An emerging information-stealing malware, sold and distributed on underground Russian underground forums has been written in Rust, is signaling a new trend where threat actors are increasingly adopting exotic programming languages to bypass security protections, evade analysis, and hamper reverse engineering efforts. Rust is a multi-paradigm, high-level, general-purpose programming language designed for performance and safety, especially safe concurrency. Rust is syntactically similar to C++ but can guarantee ‘memory safety’ by using a borrow checker to validate references. Rust achieves memory safety without garbage collection, and reference counting is optional.
The malware is named "Ficker Stealer" and is notable for being propagated via Trojanized web links and compromised websites, luring in victims to scam landing pages purportedly offering free downloads of legitimate paid services like Spotify Music, YouTube Premium, and other Microsoft Store applications. "Ficker is sold and distributed as Malware-as-a-Service (MaaS), via underground Russian online forums," BlackBerry's research and intelligence team said in a report published today. "Its creator, whose alias is @ficker, offers several paid packages, with different levels of subscription fees to use their malicious program."
First seen in August 2020, the Windows-based malware is used to steal sensitive information, including login credentials, credit card information, cryptocurrency wallets, and browser information. In addition to functioning as a tool to grab sensitive files from the compromised machine, it acts as a downloader to download and execute additional second-stage malware.
Ficker is also known to be delivered through spamming campaigns, which involve sending targeted phishing emails with weaponized macro-based Excel document attachments. When opened, it drops the Hancitor trojan loader, which then injects the final payload using a technique called process hollowing to avoid detection and mask its activities.
The Hancitor trojan, also known as Chanitor, is a downloader first observed in 2014. It distributes its payload via a Word document email attachment with embedded malicious macros. The most recent version of Hancitor contains the encoded shellcode within the macro and uses native API calls within Visual Basic (VB) code to pass execution and carves out and decrypts the embedded malware in the attachment. Once executed, Hancitor drops an additional payload to download the Pony DLL and Vawtrak malware executables, which steal data and connects to a C2 server. In January 2017, SANS Internet Storm Center researchers identified a recent increase in Hancitor activity. The campaign sends phishing emails claiming to be a parking ticket notification. Very sneaky. The message requests the recipient to click the link to pay their ticket and directs the victim to a Microsoft Word document containing a malicious VB macro to install Hancitor.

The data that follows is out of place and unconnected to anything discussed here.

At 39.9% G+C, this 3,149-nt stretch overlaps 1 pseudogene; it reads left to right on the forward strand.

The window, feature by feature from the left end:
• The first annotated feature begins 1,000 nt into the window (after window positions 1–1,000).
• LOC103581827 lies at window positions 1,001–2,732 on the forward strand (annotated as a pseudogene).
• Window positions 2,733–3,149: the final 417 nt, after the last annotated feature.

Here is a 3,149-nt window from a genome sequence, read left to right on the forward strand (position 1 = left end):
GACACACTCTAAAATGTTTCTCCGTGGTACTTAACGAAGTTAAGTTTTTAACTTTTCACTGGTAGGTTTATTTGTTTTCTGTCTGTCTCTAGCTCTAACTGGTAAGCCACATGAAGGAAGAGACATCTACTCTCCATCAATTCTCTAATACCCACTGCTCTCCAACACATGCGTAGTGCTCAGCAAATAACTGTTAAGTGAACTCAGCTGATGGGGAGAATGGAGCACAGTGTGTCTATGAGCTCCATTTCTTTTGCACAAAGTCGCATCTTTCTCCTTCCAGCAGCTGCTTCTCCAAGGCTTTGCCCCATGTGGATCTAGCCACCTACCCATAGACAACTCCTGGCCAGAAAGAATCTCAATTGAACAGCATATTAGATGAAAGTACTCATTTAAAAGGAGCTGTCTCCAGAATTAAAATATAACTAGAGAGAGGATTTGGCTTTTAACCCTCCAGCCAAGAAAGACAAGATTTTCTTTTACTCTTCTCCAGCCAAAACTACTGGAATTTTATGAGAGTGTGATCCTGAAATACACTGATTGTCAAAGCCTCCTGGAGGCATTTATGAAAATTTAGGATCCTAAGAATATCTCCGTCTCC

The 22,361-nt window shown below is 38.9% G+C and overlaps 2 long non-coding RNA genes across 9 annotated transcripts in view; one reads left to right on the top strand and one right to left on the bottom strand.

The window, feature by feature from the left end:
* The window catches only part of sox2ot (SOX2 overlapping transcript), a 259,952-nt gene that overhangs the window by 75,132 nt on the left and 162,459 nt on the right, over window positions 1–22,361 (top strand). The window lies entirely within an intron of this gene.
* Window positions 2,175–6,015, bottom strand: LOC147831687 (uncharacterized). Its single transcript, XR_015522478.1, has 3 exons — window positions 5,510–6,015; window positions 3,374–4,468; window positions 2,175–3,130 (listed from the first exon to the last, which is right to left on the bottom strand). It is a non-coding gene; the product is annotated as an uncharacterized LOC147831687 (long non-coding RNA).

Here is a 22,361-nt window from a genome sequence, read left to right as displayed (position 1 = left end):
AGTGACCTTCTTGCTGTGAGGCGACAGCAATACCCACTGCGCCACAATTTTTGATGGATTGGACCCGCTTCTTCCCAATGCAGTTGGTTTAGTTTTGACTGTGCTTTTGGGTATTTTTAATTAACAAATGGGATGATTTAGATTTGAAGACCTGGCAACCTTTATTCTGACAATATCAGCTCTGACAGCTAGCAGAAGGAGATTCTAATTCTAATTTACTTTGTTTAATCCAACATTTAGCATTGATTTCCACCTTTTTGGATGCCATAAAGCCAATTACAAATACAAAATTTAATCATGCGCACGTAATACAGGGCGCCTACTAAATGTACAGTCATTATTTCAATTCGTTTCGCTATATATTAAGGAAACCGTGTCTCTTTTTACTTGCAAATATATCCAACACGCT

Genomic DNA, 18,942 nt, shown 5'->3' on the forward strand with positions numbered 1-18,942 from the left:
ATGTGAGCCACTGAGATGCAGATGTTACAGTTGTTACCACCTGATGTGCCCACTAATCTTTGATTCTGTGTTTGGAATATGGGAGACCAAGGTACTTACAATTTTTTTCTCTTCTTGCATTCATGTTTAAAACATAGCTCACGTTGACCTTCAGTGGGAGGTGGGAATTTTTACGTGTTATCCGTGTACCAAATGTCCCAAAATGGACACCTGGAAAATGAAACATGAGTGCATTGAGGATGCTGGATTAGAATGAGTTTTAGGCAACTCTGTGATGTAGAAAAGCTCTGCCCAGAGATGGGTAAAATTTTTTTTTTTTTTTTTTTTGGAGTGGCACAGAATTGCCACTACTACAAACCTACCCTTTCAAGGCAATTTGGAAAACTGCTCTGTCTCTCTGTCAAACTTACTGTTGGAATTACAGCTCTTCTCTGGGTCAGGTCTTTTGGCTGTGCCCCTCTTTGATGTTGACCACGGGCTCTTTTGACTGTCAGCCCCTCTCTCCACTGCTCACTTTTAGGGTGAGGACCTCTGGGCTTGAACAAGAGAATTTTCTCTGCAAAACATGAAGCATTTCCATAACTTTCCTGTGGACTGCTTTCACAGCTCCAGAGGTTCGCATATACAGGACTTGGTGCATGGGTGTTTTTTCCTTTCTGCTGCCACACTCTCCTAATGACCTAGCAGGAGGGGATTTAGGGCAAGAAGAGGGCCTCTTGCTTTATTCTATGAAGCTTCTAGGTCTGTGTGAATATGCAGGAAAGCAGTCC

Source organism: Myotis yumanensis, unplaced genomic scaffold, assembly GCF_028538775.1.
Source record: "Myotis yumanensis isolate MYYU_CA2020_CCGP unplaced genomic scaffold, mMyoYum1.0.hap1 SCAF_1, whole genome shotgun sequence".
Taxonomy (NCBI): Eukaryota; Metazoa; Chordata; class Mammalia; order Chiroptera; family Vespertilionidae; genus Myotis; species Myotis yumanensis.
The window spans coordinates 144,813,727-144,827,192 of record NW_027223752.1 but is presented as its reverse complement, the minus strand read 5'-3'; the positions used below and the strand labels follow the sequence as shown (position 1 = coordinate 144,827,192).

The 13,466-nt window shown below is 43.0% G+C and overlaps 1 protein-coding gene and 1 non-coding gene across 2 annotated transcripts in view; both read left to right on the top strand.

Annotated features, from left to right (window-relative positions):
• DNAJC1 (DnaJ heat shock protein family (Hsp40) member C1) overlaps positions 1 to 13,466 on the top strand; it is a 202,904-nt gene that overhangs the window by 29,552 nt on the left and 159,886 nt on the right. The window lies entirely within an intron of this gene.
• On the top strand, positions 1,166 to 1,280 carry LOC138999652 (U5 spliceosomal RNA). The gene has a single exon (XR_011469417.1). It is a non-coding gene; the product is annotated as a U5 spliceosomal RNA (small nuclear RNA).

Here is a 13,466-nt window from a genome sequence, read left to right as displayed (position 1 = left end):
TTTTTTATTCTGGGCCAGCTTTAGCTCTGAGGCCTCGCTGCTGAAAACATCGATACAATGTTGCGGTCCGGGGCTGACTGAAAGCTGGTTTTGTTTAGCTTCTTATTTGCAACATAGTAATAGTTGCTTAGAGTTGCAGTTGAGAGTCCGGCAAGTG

In the months that followed since its discovery, the digital threat has been found leveraging DocuSign-themed lures to install a Windows binary from an attacker-controlled server. CyberArk, in an analysis of the Ficker malware last month, noted its heavily obfuscated nature and Rust roots, making the analysis more difficult, if not prohibitive. "Once the fake DocuSign document is opened and its malicious macro code is allowed to run, Hancitor will often reach out to its command-and-control (C2) infrastructure to receive a malicious URL containing a sample of Ficker to download," BlackBerry researchers said.
Aside from relying on obfuscation techniques, the malware also incorporates other anti-analysis checks that prevent it from running on virtualized environments and on victim machines located in Armenia, Azerbaijan, Belarus, Kazakhstan, Russia, and Uzbekistan. Unlike traditional information stealers, Ficker is designed to execute the commands and exfiltrate the information directly to the operators instead of writing the stolen data to disk. "The malware also has screen-capturing abilities, which allow the malware's operator to remotely capture an image of the victim's screen. The malware also enables file-grabbing and additional downloading capabilities once the connection to its C2 is established," the researchers said. "Once information is sent back to Ficker's C2, the malware owner can access and search for all exfiltrated data."
At Red Sky Alliance, we can help cyber threat teams with services beginning with cyber threat notification services, and analysis. Malware such as Ficker steals valuable information and then sells this information in underground cyber forums. Our analysts are currently monitoring and collecting on 65+ dark web forums, 20 ransomware forums, 49 forums, and marketplaces: of which 25 are forums [info only] and 24 are marketplaces [stolen data]. We can help identify personal and company information being sold on the Dark Web and help protect all levels of a company to avoid any network disruptions. Our analysts are currently monitoring for these types TTP’s in the underground.
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